What exactly is a Neopaleoprogressivist?

  1. TheGirlNextDoor
    What is your base philosophy?
  2. liblady
    i would like to know as well, since i've joined the group!
  3. samsmart

    There was a thread on here a while ago that was about people's political leans, and why some didn't show theirs. I'm not a conservative, for many reasons, but I don't think that makes me liberal either.

    Liberals, in my view, tend to want the government to do most things itself. I don't support that for a variety of reasons.

    However, unlike conservatives, I do think government agencies are necessary functions. I think we need government to enforce laws and to do what businesses either refuse to do or can't be trusted to do.

    So, ordinarily, this would be considered a "progressive" stance. However, nowadays progressive is a synonym for liberal. So I decided to call myself a "neopaleoprogressivist." By that, I mean I'm a "paleoprogressive" - a believer in much of the progressive movement of the late 19th century and the early 20th. By adding a "neo-" to that, I try to adapt such beliefs to the modern era.
  4. samsmart
    So here are the two over-arching core beliefs of neopaleoprogressivism:

    1) Liberal Social Values
    Neopaleoprogressivism holds liberal social values. This means that the platform is perfectly fine with gay marriage and people of alternate lifestyles. The government has no right to interfere with the lifestyles of it's citizens.

    2) Regulation of Businesses
    Neopaleoprogressivism admits that Congress has the power to regulate businesses. After all, what is the sole point of a business in a capitalistic society? Profit. Including by any means. Therefore, businesses will likely pursue unethical practices to procure the highest profit possible. In psychological terms, businesses are innately sociopathic. The larger the business is the more sociopathic it becomes as the distance between itself and consumers grows. Therefore, in order to curb such sociopathic tendencies by businesses, the government has the power to regulate them as a protection for consumers and employees.
  5. samsmart
    This is not to say that Neopaleoprogressivists are against businesses. Rather, NPPs believe that businesses do not act on the best interests of their consumers or employees all the time; because of this, they should be able to use the force of law to provide protections for their consumers and employees.

    Additionally, NPPs support smaller businesses over larger ones. Smaller businesses tend to have less of a negative impact than larger businesses can. Also, larger businesses are more likely to pursue unethical business practices since they have more wealth to use for unethical practices. There's also the issue that larger businesses spend money on campaign contributions to politicians for favors from those elected, despite small business making up 70% of the American economy.

    That's the basics of Neopaleoprogressivism. You can ask about singular issues and how I would apply neopaleoprogressivism to them if you're interested about a specific topic.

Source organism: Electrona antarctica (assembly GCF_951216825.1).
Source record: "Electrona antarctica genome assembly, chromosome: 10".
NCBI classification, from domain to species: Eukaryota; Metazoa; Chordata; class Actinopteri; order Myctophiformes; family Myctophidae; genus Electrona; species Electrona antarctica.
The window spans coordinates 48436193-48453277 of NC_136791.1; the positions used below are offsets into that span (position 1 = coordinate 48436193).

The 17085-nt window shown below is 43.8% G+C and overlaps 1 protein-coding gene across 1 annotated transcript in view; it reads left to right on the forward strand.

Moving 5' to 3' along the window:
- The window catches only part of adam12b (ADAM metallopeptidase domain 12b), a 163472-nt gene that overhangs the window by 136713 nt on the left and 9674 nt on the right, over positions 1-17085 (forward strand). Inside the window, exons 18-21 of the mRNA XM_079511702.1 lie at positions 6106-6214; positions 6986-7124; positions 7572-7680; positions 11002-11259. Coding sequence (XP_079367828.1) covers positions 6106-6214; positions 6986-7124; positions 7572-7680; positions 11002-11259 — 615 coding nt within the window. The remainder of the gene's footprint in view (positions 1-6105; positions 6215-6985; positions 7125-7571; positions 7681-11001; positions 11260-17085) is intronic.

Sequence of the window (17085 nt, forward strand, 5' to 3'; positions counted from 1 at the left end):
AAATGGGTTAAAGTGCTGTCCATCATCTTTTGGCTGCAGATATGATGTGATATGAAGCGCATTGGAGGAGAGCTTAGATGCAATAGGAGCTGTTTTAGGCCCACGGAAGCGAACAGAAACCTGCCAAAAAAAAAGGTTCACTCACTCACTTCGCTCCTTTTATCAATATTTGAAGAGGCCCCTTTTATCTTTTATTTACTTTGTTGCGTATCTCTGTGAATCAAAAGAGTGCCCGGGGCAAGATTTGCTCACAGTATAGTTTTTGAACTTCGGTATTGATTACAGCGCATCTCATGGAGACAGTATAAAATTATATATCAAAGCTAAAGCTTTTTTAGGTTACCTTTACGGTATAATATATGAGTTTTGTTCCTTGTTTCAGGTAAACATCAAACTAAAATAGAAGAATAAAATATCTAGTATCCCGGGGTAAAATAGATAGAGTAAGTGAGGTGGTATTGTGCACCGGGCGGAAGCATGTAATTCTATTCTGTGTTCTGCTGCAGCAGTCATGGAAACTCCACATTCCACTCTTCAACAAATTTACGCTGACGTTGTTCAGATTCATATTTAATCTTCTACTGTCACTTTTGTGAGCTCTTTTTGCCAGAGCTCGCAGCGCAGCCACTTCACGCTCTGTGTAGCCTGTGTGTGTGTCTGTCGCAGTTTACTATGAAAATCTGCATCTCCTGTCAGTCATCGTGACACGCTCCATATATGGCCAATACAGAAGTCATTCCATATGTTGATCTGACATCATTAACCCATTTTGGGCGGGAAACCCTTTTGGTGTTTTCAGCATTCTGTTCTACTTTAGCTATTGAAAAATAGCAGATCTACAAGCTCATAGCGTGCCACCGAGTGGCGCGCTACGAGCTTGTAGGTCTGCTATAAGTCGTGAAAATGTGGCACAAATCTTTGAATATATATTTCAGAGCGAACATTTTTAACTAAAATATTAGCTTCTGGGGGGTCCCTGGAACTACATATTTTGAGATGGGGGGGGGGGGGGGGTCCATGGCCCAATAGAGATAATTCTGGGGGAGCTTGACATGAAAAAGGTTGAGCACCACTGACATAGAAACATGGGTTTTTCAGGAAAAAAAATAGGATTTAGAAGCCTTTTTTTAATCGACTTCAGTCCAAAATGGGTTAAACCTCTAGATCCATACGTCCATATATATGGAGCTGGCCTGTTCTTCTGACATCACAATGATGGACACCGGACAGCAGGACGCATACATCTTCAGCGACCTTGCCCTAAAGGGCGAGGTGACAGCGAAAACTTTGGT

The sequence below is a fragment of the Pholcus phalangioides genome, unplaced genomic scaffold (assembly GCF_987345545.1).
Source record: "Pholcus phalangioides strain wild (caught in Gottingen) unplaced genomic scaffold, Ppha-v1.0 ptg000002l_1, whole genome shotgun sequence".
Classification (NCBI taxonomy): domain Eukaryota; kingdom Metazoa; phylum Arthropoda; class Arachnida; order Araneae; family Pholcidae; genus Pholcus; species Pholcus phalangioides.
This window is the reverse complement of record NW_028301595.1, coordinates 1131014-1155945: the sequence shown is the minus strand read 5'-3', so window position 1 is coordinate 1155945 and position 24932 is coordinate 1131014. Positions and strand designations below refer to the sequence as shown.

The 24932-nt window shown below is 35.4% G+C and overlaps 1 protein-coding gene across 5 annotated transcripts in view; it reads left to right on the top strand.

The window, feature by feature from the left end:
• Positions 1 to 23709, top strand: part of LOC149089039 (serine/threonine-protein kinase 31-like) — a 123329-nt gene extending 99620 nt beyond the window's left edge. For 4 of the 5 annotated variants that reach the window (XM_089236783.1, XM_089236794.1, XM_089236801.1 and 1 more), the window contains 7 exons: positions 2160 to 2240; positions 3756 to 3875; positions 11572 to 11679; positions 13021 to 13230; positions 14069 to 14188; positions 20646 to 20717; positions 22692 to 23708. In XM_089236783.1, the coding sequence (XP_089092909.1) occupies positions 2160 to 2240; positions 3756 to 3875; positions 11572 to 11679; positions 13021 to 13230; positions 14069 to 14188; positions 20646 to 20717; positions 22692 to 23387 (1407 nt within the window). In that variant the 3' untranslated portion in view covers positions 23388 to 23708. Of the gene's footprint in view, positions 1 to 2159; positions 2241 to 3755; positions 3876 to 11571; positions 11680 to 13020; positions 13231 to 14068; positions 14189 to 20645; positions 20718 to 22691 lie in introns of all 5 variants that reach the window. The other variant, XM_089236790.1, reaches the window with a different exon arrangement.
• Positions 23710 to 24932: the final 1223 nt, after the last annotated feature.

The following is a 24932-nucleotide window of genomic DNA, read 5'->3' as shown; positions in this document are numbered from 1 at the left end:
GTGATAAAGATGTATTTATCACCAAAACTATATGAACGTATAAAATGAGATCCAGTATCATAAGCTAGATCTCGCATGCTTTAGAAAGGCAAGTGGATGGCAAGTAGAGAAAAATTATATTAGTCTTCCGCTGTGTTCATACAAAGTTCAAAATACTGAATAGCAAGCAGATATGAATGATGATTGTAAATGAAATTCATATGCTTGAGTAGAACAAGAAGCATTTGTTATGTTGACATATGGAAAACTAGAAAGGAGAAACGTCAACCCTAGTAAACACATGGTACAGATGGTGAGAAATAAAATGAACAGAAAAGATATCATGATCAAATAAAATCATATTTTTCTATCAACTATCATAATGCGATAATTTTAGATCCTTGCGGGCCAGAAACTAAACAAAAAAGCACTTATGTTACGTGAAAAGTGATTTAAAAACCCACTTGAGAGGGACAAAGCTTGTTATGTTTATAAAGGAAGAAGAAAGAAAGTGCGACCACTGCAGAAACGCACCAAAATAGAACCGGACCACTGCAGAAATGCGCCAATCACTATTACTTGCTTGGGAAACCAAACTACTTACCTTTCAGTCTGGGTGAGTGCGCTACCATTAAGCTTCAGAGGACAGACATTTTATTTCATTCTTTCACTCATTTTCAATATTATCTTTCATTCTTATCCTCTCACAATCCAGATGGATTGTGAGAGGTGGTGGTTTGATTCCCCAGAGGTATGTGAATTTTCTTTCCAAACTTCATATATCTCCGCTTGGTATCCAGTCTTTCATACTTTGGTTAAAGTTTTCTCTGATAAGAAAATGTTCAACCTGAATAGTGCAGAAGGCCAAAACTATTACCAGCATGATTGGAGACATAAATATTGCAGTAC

I hope this helps.
  6. TheGirlNextDoor
    Is this a political platform of your invention or is it something new?

    So far, this aligns fairly well to my own political beliefs. I had chosen the LP because of their fiscally conservative (for the most part) and socially liberal stances.

    However, I oppose most of their more radical views on minimalistic government to the point where I feel the country would be in anarchy and an "every man for himself" mentality. I do feel some government involvement is very much needed to organize and protect citizens of a country.

    Socially, I am liberal in that what doesn't affect me, I could care less about. Gay marriage, for example. I don't believe government should regulate this and I could really give a rip if two consenting same sex couples wish to marry.

    Regardless, I will close for now ... if you'd like to expound on some other issues, I am a captive audience.
  7. samsmart
    I suppose you could say it's something new. Personally, I think it's the stance that most moderate/centrist Americans have with regards to their relationship with government.

    I understand relating to the Libertarian Party in order to get the government more fiscally responsible. However, like you said, that have some radical minimalistic agendas.

    One reason why I'm against libertarian values is because it skews issues too far from employee and labor rights. For example, libertarians are opposed to unions.

    However, employees and laborers have rights of protections from the businesses that hire them. Yes, businesses provide economic support, but the working class should not suffer for it. The only way to ensure protections against corporations is through force of law, which libertarians oppose to apply to businesses.

    That's why I oppose libertarian political philosophy - it tends to ignore the needs and rights of the working class in exchange to favor business owners.
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